Icing Rule In Ice Hockey Easily Explained

by Simon | Updated On: June 1st, 2022
icing rule

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Every wondered what the icing rule means in ice hockey? It’s time to clear it up, set the record straight and explain the rule in plain and simple english.

Simple explanation

Icing is when a player fires the puck from their side of the rink right across to the red line on the other side. -without it being touched en route or scoring a goal. (there are a few exceptions to this well explore later.

Before we get into in more depth- check out this Snoop Dog and NHL collaboration – give you the low-down (it’s hilarious!).

Hockey 101 with Snoop Dogg | Ep 4: Icing

Why does it exist?

The rule is there to prevent players from easily getting the puck into the other teams area by making giant passes in each play – it’s designed to improve the quality of the game and make the sport more fun to watch.

If the icing rule didn’t exist then players would be more tempted to fire the puck down the ice whenever their in difficulty – this would make the games less interesting and reduce time-wasting.

Example of Icing

Icing occurs when a player shoots the puck from behind the center line and over and across to the opposing teams goal line – without any other player touching it.

Exceptions to the rule

There are a few exceptions that prevent an icing call.

The two major exceptions are when a team is shorthanded or the puck goes in the goal.

Shorthanded is when one team has less players on the ice (because a player is in the penalty box). The shorthanded team is allowed to fire the puck as far as they like without getting an icing call.

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The opposing team with more players on the ice, the team on a power play are however still bound by the icing rule.

In this situation icing the puck is usually a good move as a way to get the back away from your net as fast as possible – as you have fewer players available to protect it.

While posession of the back is a better move, firing the puck away is a good idea when the opposing players are honing in on you and you don’t have much chance of making a play to one of your own.

Icing is waived in the following situations:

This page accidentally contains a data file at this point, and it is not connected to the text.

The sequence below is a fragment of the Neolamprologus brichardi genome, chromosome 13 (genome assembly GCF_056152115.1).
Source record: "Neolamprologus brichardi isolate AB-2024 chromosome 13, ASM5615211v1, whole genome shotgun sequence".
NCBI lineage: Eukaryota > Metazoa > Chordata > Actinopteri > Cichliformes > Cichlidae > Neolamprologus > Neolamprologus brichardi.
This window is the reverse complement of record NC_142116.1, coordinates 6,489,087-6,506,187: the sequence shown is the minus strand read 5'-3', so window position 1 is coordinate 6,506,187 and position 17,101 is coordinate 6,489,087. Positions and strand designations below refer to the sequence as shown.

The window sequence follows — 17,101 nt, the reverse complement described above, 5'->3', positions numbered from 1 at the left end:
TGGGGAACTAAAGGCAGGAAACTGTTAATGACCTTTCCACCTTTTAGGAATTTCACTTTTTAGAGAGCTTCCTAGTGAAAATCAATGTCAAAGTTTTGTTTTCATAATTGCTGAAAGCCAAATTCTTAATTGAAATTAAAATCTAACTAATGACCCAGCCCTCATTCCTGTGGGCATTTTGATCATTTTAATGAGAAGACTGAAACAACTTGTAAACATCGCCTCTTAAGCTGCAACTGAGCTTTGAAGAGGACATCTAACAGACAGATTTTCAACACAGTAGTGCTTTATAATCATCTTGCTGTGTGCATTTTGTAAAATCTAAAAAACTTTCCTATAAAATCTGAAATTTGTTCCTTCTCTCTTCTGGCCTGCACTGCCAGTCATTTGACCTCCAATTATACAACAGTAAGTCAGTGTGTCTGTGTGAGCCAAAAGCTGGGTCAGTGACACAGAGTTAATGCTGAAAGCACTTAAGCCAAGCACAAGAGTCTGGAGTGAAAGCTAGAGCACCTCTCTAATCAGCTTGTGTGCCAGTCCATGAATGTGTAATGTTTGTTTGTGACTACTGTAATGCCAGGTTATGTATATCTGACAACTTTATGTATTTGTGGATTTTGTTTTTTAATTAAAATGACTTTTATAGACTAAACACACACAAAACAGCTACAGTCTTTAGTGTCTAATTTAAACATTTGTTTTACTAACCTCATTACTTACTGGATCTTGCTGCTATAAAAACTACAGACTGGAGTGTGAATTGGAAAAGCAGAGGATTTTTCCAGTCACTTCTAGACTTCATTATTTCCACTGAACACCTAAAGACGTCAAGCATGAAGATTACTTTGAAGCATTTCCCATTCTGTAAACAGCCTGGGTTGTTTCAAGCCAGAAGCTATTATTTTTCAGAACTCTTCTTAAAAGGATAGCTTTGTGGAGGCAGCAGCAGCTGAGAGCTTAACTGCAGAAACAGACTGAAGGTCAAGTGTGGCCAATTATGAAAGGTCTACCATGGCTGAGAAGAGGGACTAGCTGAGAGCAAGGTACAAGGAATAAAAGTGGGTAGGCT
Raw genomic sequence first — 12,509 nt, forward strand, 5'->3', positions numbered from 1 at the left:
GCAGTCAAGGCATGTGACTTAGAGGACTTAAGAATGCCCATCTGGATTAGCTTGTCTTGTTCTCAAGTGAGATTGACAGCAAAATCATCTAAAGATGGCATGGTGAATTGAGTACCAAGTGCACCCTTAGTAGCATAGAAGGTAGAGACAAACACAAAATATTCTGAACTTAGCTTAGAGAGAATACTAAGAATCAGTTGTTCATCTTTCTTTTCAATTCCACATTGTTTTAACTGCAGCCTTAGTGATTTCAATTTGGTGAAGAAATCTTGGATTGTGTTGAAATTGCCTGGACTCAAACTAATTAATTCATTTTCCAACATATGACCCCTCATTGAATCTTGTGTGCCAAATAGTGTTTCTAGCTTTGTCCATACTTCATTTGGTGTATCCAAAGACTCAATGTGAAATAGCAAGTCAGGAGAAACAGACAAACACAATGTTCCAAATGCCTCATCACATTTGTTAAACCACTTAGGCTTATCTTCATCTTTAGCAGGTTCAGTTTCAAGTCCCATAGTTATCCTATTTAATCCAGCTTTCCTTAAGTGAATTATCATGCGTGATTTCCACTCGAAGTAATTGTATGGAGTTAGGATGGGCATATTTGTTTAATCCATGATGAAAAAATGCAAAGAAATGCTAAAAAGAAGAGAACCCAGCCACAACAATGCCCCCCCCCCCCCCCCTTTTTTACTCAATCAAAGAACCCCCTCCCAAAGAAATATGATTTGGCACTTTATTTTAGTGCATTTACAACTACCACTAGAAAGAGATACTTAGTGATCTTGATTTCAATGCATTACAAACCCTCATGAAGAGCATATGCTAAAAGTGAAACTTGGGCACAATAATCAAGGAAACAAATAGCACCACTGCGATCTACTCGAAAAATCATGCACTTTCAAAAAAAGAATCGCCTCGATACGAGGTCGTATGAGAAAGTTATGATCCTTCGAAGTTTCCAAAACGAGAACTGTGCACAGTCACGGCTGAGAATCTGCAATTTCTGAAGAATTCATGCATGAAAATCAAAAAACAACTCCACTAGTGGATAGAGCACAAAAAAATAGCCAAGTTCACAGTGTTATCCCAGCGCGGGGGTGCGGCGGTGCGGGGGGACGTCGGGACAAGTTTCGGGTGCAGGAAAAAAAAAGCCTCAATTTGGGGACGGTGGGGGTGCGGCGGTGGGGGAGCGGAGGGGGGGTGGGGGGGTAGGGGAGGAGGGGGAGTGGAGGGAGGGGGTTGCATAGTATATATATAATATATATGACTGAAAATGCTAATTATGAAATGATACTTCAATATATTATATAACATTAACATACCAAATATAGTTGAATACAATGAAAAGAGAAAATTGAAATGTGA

Consequences of Icing

When the referee blows the whistle due to an icing call, the other team get penalized by having a face-off in their own side of the rink.

This is a minor penalty in the grand scheme of things, but its risky territory as the puck is now close to the goal and the opposing team have a fighting chance of scoring a goal – if they win the face-off.

Getting an icing call is not the worse thing that can happen to a team – it’s pretty trivial as infractions go.

But with each call you risk your opponents winning a face-off and scoring a goal.

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The Three Variations

Icing has three common variations:

Touch icing occurs when a player on the opposing team must touch the puck to cause the referee to call icing.

No touch icing happens in most amateur leauqe whereby the icing is automatic once the puck crosses the line. Play is stopped immediately and icing is called without the need for a player to touch it.

Hybrid icing is a bit more complex. With this type of icing the referee blows the whilst when the opposing player reaches the face-off dot first (instead of skating to touch the puck).

The race is not to the puck but to the corner face-off dots. If the defending player is ahead in the race to the dots then an icing infraction is called.

This is to prevent collisions and also to give the team that fired the puck a chance to reach it first.

If they do get their first then the icing call is waived.

This is the icing method in most top divisions like the NHL, AHL and in IIHF rules.

The rules were switched to hybrid icing for the 2013-14 NHL season and beyond.

Icing in your league

The icing rule for non-pro hockey varies by league. Most leagues enforce a “no-touch” icing, in which icing is called and play is stopped as soon as the puck crosses the goal line, regardless of whether or not an opponent touches it. 

Simon, the founder of Brave Stick Hockey, started playing hockey in 2003. He launched this website in 2018 to help new hockey players and fans learn more about the game and have more fun while learning.

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